Robing the PIllars
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Publisher: Five Star Publishing (2017)
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When James MacLaren flees his native Scotland, he leaves a body behind – but not his hatred of the upper class.  In England, he meets and weds Emma, but will the skeletons in their shared past remain silent?

Robbing the Pillars crosses the Atlantic and lands in Nevada City, California at the beginning of the Gold Rush, amidst the discovery of seemingly endless supplies of the precious mineral. James and Emma, now with their young daughter Charlotte, come out to California by wagon train accompanied by Emma’s best friend, Althea and her son Justin.

Along the way and upon arrival in the region, they meet friends and ruffians including an entrepreneurial chancer with a conscience, an inveterate loser with a taste for alcohol and his eye fixed on Althea, and a Mexican who finds that MacLaren is the first white man he can trust.

MacLaren involves himself in mining, engineering, and homesteading while Emma and Althea get a taste of town life and community activism. Their children meanwhile are growing up with a sense of true freedom that their European-born parents could never have known. In pursuit of his personal quest, Justin will come up against Althea’s past; and the beautiful, willful Charlotte and her father must learn to live with the pangs of lost love.

Meanwhile, the territory is changing rapidly. Big men with big ideas are taking an interest in the fate of the new state and move to monopolize its resources. Into this mix, author Vaughan Johnson has expertly interwoven both fictional characters and real “empire barons” such as Leland Stanford, Collis Huntington, and Mark Hopkins into her epic tale.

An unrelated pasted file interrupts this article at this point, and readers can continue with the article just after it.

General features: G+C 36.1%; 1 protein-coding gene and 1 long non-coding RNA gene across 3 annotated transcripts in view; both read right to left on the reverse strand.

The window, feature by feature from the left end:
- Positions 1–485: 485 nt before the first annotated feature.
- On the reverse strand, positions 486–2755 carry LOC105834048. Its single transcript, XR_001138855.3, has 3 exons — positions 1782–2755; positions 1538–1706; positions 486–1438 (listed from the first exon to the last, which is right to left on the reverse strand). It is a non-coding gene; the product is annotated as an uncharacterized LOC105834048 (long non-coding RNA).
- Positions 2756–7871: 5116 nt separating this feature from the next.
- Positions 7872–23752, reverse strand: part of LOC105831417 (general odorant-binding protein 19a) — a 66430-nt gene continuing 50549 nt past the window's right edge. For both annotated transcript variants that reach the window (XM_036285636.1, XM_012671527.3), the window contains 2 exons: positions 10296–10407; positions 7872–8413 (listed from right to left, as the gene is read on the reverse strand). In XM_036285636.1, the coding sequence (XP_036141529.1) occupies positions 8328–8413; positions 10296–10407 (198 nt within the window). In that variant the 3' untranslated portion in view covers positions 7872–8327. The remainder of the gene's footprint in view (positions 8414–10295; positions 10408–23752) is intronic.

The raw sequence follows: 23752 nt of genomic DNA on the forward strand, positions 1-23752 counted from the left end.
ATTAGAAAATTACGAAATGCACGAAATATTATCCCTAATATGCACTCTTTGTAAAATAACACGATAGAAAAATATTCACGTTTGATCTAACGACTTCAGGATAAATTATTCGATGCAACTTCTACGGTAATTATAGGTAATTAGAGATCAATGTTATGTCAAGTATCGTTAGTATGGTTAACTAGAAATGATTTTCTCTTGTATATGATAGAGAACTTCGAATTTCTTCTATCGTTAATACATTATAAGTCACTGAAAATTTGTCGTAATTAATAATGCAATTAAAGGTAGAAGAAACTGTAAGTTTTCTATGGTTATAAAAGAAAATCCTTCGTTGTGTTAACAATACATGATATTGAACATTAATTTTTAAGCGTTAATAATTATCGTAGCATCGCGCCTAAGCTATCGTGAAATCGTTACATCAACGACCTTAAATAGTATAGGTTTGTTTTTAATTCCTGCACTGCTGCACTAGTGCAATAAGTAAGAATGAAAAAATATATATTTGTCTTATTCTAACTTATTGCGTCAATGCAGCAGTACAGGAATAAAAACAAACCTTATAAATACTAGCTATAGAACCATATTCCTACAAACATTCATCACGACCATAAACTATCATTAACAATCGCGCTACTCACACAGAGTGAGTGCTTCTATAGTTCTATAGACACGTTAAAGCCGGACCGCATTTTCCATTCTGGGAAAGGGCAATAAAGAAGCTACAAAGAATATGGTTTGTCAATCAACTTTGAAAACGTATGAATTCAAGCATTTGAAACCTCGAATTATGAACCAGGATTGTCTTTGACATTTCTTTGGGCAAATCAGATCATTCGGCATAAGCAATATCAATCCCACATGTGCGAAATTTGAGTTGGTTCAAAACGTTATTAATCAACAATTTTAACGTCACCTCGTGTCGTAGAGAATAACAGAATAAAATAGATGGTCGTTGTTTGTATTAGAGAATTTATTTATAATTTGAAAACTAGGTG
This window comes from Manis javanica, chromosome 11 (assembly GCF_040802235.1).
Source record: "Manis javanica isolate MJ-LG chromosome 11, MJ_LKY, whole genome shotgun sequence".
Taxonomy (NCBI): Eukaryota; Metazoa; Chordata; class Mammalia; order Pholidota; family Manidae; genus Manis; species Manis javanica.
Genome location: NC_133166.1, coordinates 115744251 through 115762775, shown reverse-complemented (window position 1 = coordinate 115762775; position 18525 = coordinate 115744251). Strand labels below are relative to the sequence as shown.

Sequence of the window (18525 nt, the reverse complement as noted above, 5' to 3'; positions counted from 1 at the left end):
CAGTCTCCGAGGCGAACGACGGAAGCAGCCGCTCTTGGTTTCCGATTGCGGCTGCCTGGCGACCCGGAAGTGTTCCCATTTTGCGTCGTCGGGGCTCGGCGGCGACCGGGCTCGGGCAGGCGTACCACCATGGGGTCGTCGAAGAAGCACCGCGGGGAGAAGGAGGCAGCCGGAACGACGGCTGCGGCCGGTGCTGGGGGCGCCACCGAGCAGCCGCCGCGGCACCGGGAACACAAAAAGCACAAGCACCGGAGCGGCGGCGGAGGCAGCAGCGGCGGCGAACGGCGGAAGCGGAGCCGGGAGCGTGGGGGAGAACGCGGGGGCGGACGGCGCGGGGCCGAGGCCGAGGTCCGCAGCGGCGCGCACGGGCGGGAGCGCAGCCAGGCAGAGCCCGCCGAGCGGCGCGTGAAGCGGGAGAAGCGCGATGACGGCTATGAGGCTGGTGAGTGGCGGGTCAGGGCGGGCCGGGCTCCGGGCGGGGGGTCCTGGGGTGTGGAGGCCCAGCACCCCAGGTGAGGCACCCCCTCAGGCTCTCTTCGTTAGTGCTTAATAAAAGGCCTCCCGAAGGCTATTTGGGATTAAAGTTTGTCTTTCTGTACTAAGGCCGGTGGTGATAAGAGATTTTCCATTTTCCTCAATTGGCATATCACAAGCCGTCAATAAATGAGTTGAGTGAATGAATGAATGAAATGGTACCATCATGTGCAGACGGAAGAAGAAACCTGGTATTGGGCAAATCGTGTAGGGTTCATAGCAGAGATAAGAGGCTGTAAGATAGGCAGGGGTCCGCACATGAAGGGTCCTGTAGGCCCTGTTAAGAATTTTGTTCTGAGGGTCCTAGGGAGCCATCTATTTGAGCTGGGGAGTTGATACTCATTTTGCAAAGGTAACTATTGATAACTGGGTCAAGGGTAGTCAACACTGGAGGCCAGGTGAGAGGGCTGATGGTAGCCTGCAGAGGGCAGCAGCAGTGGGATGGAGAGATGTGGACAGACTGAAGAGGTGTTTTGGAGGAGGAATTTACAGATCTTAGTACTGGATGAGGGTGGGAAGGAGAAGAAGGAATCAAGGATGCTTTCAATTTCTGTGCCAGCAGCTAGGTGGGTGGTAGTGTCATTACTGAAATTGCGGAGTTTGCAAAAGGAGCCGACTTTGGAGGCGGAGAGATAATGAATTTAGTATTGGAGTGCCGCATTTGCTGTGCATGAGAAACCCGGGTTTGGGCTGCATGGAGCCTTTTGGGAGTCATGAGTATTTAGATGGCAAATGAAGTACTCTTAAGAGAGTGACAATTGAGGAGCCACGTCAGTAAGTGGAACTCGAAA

This first part of a planned series ends with the rumbling of war that splits the nation and brings about a sad parting that begs for a reunion in a later volume.

Author Kalen Vaughan Johnson has created a large canvas; her knowledge of the region—its history, the mix of cultures, the lilt of varied accents, even the cuisine—highlights her obvious talent for creating richly detailed historical fiction. The title, for example, references an arcane aspect of mining in which, as the miners retreat from a played out vein, they risk dislodging the roof pillars as they go, endangering their lives ferreting out every last flake of gold. Johnson depicts with equal verve and realism the lives of the rich, the wannabes, and those at the bottom struggling upward.

A sweeping look at personal idealism and autonomy pitted against the forces of greed and manipulation, Robbing the Pillars is an emotive family saga solidly rooted in the American dream.